image: routing-through-a-wifi-network-with-a-raspberrypi

Raspberry Pis are small single-board computers which use Linux as their officially supported operating system. Because they're *nix systems and "I know this!," they can be used as low-power servers and even forward packets between their Ethernet and wireless interfaces. This makes them perfect for connecting a home lab to the internet using WiFi when running cable isn't possible. Using NAT and VNC, they can also be used to provide a lab internet access through a captive portal.

Raspbian Installation and setup

I recommend using Raspbian especially if you require using VNC but most Pi distributions should work as well. This guide uses Raspbian Jessie with Pixel. Since there are already plenty of installation guides on the internet, I wont go into the details here. However, a good place to start is the Raspberry Pi Foundation's image installation guide.

After installation, use the sudo raspi-config command to expand the filesystem and configure basic settings such as disabling the graphical desktop, changing the keyboard layout, and enabling SSH.

Wireless and IP configuration

To configure settings for connecting to a wireless network, you'll need to edit the /etc/wpa_supplicant/wpa_supplicant.conf file with your favorite text editor.

Open the configuration file using sudo nano /etc/wpa_supplicant/wpa_supplicant.conf

At the bottom of the file, add one of the following network entries

# For WPA and WPA2 networks
# For unsecured networks

For more a more in depth guide on how to configure wireless, refer to the Raspberry Pi Foundation's Wireless CLI documentation.

Next, we'll set a static IP on the ethernet interface. You can do this by adding the following to the bottom of the /etc/dhcpcd.conf configuration file. Substitute your values as needed.

interface eth0
static ip_address=
# Optionally configure DNS server settings
static domain_name_servers=
static domain_search=your.suffix

Enable IP forwarding

To configure the Pi to route packets it receives on one interface and send it out another, IP forwarding will need to be enabled. Once again, you'll need to edit a config file. Using sudo nano /etc/sysctl.conf, uncomment the following line as shown below.

# Uncomment the next line to enable packet forwarding for IPv4

NAT configuration

Using NAT eliminates the need to add a route on the next hop router which points back to network(s) behind the Pi. This guide shows the more universal solution of using a Many to 1 NAT but depending on what you are trying to do, you may opt to configure this differently.

Create a NAT rule using this iptables command. This rule NATs (technically using PAT) all traffic using the IP address on the wlan0 interface.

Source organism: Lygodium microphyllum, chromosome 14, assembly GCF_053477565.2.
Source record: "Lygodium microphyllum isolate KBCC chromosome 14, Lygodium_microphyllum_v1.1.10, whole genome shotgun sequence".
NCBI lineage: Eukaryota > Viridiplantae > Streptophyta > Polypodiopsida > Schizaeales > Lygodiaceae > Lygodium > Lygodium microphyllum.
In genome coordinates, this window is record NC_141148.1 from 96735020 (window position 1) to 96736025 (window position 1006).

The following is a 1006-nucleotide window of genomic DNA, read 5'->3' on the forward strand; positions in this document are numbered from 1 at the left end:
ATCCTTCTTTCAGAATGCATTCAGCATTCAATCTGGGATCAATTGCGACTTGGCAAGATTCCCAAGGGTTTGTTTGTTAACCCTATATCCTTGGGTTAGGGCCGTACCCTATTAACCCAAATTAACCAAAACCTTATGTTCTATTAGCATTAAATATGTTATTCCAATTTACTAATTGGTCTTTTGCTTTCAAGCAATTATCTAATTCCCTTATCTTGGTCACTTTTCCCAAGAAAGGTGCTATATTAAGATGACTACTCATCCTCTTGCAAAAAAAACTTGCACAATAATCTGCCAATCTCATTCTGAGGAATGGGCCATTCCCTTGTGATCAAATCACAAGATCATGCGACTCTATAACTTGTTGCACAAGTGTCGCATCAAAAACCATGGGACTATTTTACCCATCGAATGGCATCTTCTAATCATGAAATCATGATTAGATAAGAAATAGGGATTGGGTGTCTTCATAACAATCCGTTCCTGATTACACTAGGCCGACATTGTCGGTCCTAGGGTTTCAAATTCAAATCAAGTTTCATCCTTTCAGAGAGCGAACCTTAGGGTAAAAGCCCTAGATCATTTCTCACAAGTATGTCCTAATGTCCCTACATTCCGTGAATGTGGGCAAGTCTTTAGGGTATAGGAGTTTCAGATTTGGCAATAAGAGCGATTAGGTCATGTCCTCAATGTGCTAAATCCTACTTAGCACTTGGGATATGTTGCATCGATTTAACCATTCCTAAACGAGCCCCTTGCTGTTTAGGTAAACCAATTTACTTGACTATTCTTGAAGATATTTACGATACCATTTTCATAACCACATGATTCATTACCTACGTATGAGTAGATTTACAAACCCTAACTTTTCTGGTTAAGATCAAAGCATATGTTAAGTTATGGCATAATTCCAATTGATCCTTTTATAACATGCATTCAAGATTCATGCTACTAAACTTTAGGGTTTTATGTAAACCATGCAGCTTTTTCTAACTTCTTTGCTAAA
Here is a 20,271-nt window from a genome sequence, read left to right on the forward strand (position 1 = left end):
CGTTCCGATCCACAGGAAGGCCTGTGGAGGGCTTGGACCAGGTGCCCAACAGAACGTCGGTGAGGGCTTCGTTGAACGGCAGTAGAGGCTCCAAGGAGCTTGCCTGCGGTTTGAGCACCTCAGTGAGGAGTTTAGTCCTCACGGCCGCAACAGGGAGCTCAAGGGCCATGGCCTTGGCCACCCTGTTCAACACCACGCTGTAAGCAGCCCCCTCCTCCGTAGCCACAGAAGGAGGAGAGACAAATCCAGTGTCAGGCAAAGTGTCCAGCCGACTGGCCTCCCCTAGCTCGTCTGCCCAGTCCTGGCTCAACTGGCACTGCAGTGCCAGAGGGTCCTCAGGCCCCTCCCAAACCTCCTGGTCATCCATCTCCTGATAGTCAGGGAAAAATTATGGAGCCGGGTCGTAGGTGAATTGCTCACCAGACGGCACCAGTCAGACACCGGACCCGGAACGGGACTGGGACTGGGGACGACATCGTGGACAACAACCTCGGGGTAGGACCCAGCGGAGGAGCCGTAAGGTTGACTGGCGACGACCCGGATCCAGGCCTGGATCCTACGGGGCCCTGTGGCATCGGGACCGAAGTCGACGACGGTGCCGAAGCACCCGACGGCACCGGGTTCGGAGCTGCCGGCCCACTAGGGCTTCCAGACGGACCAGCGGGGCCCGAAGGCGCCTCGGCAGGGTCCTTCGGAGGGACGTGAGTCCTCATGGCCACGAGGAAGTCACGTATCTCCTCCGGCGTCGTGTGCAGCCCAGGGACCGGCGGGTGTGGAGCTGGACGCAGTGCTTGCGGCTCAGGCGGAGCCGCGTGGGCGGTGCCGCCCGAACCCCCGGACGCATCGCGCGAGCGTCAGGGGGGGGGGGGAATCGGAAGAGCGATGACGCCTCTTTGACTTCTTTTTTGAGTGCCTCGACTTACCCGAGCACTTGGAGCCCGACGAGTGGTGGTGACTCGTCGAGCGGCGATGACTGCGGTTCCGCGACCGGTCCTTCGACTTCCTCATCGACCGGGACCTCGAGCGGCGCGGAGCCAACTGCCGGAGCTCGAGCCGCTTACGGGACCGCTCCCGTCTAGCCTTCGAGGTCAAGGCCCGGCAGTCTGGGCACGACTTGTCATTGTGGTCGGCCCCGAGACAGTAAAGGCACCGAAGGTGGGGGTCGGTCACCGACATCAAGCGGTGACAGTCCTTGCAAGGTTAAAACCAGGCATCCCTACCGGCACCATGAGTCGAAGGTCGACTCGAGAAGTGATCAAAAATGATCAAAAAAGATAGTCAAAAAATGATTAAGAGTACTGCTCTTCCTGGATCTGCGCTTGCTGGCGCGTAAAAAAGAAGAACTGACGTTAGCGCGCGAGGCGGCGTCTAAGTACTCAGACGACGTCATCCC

sudo iptables -t nat -A POSTROUTING -o wlan0 -j MASQUERADE

To make your iptables rules survive a reboot, you'll want to install the iptables-persistent using the following commands. During the installation, you'll be prompted to save your current rules.

sudo apt-get update
sudo apt-get install iptables-persistent

If you require VNC continue with the next steps, otherwise reboot your Pi with sudo reboot and go take a break before setting up the rest of your lab.

VNC (optional)

Using captive portals require users to logon or accept an agreement before they are allowed to access the internet. While I'm sure a way exists to accept an agreement or logon automatically, an easier solution would be to do it using the Pi's web browser. You can do this by connecting the Pi to a display or using VNC. In Raspbian Jessie the builtin RealVNC Server and Viewer makes setting this up easy.

The easiest way to enable to the VNC server is by running sudo raspi-config and selecting Advanced Options > VNC > Yes

Because you'll likely be running your Pi headless (without a graphical display) you'll want to start a virtual desktop. This is done by simply running the vncserver command in the console terminal. After that is done, you can connect to the Pi using a VNC Viewer such as RealVNC's VNC Viewer by connecting to the Pi's internal IP address appended by :1 in the connection settings.

Unfortunately however, the virtual desktop will not survive a reboot so you'll need to either issue the vncserver command to start it every time you turn on your Pi or add a custom system unit so it starts during bootup. To do this, we'll need to create a custom system unit file using:

sudo nano lib/systemd/system/vncserver-start-vdesk.service

Then add the following lines:

Description=Custom service which runs vncserver command to start a virtual desktop

ExecStart=/bin/sh -c "vncserver"


After saving the file, enable it with the following command then reboot the Pi with sudo reboot and test it out!

sudo systemctl enable vncserver-start-vdesk.service

- Brian Brookman


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